Posted on February 19, 2009

Portlander Finds ‘Obama Coins’ Not All That Mint

Laura Gunderson, The Oregonian (Portland), February 13, 2009

Jerome Polk was so impressed with the special edition Obama coins he saw television star Montel Williams hawking in an infomercial, he ordered six sets for himself and some of his grandkids.

Instead of coins engraved with Obama’s face, as Polk thought he’d ordered at $18 a pop, the Northeast Portland retailer received four actual U.S. coins–a silver dollar, half dollar and two quarters–featuring painted-on Obama images.

“This isn’t an Obama coin, it’s a 50-cent piece with a picture glued on,” says Polk, who paid the U.S Coin Network $145.78 for five four-coin and one three-coin sets, including $25.98 in shipping.

The U.S. Mint doesn’t mind if companies decorate its coins and sell them–in this case–for nine times their worth. However, the federal agency doesn’t like it when companies offer authenticity certificates, as the Coin Network did, that may confuse consumers about who issued the coins.

The Coin Network’s certificate assures, “This is to certify and authenticate that the coins used in the Barack Obama Inaugural Collection are genuine and made by the United States Mint.”


Painted coins, such as Polk’s set, which included a Silver Eagle dollar and a JFK half dollar, rarely hold value for collectors, said Paul Rigby, owner of Coin Cottage in Southwest Portland. In fact, he said, altering the otherwise sought-after Silver Eagle dollars detracts from their collectible value.

“Even with President Obama’s picture, it won’t help,” he said. “They usually end up sold as junk silver.”

Polk’s not surprised. “I knew it right away: I got bumped,” says Polk, whose mother also bought a few sets.

He’ll pay for what he’s got, but wants his $100 back for the sets he hasn’t received. He called up the Coin Network this week and says he asked for a refund on the sets he was told wouldn’t ship until Feb. 24. But, he says, the operator told him that wasn’t policy–even though the company’s various Web sites–, and–all promise money-back guarantees.


So you got yourself one of those widely advertised Obama coins from Franklin Mint that’s covered in 24-carat gold and depicts the president-elect.

With it came a “certificate of authenticity,” signed by the 36th director of the U.S. Mint, Jay W. Johnson.


Also, although Johnson is a real person, he hasn’t been director of the U.S. Mint since 2001.


Confusion over Obama commemorative coins–issued not only by Franklin Mint but also several other private companies–has become so widespread that the U.S. Mint has issued an alert.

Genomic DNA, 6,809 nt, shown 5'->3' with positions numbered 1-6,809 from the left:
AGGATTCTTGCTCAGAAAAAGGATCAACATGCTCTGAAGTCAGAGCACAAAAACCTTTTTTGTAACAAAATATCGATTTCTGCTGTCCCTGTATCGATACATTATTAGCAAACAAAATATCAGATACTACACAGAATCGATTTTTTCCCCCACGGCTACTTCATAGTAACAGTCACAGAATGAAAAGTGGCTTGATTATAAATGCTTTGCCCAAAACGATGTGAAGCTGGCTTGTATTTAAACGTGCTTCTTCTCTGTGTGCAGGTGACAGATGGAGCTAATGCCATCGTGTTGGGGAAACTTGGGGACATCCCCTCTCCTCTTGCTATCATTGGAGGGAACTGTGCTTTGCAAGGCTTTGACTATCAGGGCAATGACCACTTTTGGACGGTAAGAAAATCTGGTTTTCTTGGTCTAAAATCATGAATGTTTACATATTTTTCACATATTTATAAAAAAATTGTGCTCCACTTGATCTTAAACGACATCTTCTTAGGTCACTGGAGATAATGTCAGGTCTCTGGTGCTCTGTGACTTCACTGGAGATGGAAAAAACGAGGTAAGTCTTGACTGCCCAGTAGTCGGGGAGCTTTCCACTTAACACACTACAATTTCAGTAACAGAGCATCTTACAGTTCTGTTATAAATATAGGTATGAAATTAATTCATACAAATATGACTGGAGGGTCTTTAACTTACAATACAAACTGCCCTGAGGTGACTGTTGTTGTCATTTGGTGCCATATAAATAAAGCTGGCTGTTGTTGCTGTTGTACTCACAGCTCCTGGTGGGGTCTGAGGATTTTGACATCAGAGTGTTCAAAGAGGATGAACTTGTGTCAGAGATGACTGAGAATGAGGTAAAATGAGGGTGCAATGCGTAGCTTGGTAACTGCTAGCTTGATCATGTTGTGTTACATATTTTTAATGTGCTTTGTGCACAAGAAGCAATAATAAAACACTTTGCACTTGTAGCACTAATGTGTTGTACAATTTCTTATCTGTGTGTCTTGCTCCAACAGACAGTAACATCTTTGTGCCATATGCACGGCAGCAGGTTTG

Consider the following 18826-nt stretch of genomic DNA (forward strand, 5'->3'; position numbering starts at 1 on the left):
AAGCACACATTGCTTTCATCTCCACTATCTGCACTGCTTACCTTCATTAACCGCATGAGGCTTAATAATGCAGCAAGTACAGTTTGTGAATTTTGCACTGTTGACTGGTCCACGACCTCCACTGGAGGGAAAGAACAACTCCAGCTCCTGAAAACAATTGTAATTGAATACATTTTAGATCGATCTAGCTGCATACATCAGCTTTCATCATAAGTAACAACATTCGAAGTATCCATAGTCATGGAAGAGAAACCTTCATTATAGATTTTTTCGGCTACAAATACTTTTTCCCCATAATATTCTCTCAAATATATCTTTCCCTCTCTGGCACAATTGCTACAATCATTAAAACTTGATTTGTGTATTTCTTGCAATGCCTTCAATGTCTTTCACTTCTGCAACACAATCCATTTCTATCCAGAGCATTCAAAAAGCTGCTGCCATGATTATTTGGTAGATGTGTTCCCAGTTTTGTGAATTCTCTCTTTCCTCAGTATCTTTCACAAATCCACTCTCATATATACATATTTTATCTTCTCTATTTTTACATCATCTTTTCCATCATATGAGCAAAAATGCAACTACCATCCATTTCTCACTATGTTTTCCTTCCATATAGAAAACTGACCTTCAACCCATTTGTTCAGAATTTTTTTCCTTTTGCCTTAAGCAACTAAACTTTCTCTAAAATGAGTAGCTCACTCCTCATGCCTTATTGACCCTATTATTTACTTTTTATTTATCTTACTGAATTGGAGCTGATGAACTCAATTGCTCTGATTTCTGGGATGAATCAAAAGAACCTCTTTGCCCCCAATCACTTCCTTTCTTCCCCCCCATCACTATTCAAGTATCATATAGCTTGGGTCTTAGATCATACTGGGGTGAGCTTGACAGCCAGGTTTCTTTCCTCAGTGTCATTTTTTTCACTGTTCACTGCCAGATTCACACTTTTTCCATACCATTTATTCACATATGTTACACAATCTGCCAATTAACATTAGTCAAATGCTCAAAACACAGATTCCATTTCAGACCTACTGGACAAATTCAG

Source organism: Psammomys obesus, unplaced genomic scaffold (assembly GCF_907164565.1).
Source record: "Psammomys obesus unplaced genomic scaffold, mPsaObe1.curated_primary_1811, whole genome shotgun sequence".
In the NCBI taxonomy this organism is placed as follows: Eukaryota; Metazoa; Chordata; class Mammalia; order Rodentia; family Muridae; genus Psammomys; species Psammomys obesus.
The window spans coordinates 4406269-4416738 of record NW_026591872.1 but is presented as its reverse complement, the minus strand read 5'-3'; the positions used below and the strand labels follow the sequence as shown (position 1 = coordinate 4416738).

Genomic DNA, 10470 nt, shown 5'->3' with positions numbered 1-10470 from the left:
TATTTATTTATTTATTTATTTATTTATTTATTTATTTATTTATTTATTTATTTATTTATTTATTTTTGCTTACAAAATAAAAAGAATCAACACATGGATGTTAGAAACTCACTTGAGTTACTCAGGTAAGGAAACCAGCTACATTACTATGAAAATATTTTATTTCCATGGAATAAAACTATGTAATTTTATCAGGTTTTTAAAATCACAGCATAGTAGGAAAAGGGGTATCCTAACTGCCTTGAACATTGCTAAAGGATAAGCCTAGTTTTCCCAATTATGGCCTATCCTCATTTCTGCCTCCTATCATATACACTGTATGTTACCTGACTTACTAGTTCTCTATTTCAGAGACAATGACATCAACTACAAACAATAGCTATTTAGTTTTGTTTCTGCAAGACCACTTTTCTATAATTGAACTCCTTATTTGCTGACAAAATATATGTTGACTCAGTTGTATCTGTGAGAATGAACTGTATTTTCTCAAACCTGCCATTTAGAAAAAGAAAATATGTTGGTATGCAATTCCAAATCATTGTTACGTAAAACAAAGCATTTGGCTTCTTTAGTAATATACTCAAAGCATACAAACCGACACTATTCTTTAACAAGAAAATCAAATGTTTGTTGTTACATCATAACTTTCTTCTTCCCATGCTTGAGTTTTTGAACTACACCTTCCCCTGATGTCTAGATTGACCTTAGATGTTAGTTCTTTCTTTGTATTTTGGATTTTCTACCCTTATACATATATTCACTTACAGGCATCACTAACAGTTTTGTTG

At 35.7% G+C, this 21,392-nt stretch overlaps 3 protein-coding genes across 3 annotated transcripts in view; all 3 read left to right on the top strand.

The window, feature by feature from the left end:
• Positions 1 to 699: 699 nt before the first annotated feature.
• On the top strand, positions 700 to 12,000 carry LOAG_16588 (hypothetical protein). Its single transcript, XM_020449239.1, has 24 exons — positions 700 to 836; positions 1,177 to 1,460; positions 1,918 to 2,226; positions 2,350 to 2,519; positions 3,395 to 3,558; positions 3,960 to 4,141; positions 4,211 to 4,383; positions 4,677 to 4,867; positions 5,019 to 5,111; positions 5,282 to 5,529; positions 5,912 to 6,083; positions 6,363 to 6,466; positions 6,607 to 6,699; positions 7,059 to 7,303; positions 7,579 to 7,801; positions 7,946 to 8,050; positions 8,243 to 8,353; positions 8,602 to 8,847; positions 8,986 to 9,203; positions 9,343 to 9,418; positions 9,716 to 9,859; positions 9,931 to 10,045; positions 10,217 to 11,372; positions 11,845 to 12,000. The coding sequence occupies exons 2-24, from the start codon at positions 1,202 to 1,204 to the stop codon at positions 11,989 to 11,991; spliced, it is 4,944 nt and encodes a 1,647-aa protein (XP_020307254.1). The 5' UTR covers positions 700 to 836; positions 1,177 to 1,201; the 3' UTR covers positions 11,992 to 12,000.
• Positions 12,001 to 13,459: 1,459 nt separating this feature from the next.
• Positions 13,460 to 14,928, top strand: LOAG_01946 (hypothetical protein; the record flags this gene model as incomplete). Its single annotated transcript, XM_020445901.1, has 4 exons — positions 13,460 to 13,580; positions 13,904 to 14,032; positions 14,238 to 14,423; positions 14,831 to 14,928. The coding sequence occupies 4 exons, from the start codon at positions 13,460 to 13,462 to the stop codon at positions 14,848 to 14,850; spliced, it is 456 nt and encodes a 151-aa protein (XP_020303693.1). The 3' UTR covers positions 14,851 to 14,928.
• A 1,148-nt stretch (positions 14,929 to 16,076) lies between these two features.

“These items are not official United States Mint products,” says the statement.

The coins from Franklin Mint are real Kennedy half dollars upon which an image of the president-elect is superimposed.

But the U.S. Mint wants you to know, in no uncertain terms, that the agency had nothing to do with the altering or marketing.


Michael White, a spokesman for the agency, said the Mint–which produces U.S. coins–has had a steady stream of calls about the coins. {snip}

“It’s not illegal to alter a coin,” White said. “The guidelines have to do with fraudulent intent. As long as you don’t represent the product as anything other than an altered coin, it’s within the law.”

For example, you can’t alter a coin or paper bill to make it appear to be a higher denomination. Just adding Barack Obama’s picture is allowed.


It’s perfectly permissible to use the 50-cent altered coins in vending machines or in stores.

A merchant isn’t obligated to take it–or any other coin for that matter.

“It’s like someone trying to pay a $50 parking ticket with all pennies,” White said. “It doesn’t have to be accepted.”

Johnson, who served in Congress from Wisconsin for a term before being defeated and then was appointed in 2000 to head the Mint, is aware that there can be confusion between the U.S. Mint and Franklin Mint.


Johnson, who is now chief numismatist for Franklin Mint, said he is careful to say he’s the former director of the U.S. Mint in television commercials and when he makes appearances on the Shop NBC channel, which hawks Franklin Mint products.


Just what is it about the product that’s “authentic”?

“Basically, it says that it’s a genuine, uncirculated coin that has been enhanced by the Franklin Mint,” Johnson said.

Midway through the commercial, the announcer says, in time-honored fashion, “But wait, there’s more!”

The product included “free” with the coin is the “first-time postage stamp honoring our new president.” Shown is a sheet of stamps bearing the president-elect’s image.

But don’t expect to use them–the stamps were issued by Liberia and are good for postage only there.

Even though they’re included “free,” they add on to the cost because of shipping and handling. In fact, the total shipping and handling charges are startling: $6.95 for the coin and $4.95 more for the “free” stamps.

That brings the total charges to $11.90, or more than the listed price of the coin.

It makes the real outlay $21.85.


Adkins [Gary, president of the Professional Numismatists Guild], who lives in suburban Minneapolis and has been a coin dealer for 43 years, said the altered Kennedy half dollar probably had little or no worth beyond the 50-cent face value.

“The coin is just a nickel-copper alloy, so they don’t have any gold or silver in them,” he said. “The 24-carat gold plating they advertise is really nothing. It’s like spray painting. It’s microscopic thin, so there’s no premium for that.”